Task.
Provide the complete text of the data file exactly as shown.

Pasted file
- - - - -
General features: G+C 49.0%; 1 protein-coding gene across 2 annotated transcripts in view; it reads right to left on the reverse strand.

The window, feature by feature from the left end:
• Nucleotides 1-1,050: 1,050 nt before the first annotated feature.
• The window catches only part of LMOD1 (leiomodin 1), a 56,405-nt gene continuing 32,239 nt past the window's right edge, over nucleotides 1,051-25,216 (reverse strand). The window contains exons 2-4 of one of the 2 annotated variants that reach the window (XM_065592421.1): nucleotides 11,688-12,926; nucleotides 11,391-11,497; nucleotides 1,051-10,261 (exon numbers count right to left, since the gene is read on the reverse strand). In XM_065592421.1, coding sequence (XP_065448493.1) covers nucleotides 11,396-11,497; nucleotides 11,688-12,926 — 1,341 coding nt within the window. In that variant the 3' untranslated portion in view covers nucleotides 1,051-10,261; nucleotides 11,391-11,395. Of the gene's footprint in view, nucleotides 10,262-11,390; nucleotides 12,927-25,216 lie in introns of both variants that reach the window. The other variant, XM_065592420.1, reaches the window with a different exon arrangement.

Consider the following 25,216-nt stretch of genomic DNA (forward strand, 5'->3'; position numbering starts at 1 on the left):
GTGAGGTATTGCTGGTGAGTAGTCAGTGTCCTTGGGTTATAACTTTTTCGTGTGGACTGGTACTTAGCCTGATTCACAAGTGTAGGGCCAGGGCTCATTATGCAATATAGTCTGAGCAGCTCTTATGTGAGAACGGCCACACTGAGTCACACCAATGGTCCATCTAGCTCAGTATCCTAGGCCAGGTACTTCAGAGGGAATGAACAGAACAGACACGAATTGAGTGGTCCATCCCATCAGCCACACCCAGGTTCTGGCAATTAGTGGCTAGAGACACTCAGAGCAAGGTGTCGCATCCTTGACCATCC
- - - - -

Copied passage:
General features: G+C 49.0%; 1 protein-coding gene across 2 annotated transcripts in view; it reads right to left on the reverse strand.

The window, feature by feature from the left end:
• Nucleotides 1-1,050: 1,050 nt before the first annotated feature.
• The window catches only part of LMOD1 (leiomodin 1), a 56,405-nt gene continuing 32,239 nt past the window's right edge, over nucleotides 1,051-25,216 (reverse strand). The window contains exons 2-4 of one of the 2 annotated variants that reach the window (XM_065592421.1): nucleotides 11,688-12,926; nucleotides 11,391-11,497; nucleotides 1,051-10,261 (exon numbers count right to left, since the gene is read on the reverse strand). In XM_065592421.1, coding sequence (XP_065448493.1) covers nucleotides 11,396-11,497; nucleotides 11,688-12,926 — 1,341 coding nt within the window. In that variant the 3' untranslated portion in view covers nucleotides 1,051-10,261; nucleotides 11,391-11,395. Of the gene's footprint in view, nucleotides 10,262-11,390; nucleotides 12,927-25,216 lie in introns of both variants that reach the window. The other variant, XM_065592420.1, reaches the window with a different exon arrangement.

Consider the following 25,216-nt stretch of genomic DNA (forward strand, 5'->3'; position numbering starts at 1 on the left):
GTGAGGTATTGCTGGTGAGTAGTCAGTGTCCTTGGGTTATAACTTTTTCGTGTGGACTGGTACTTAGCCTGATTCACAAGTGTAGGGCCAGGGCTCATTATGCAATATAGTCTGAGCAGCTCTTATGTGAGAACGGCCACACTGAGTCACACCAATGGTCCATCTAGCTCAGTATCCTAGGCCAGGTACTTCAGAGGGAATGAACAGAACAGACACGAATTGAGTGGTCCATCCCATCAGCCACACCCAGGTTCTGGCAATTAGTGGCTAGAGACACTCAGAGCAAGGTGTCGCATCCTTGACCATCC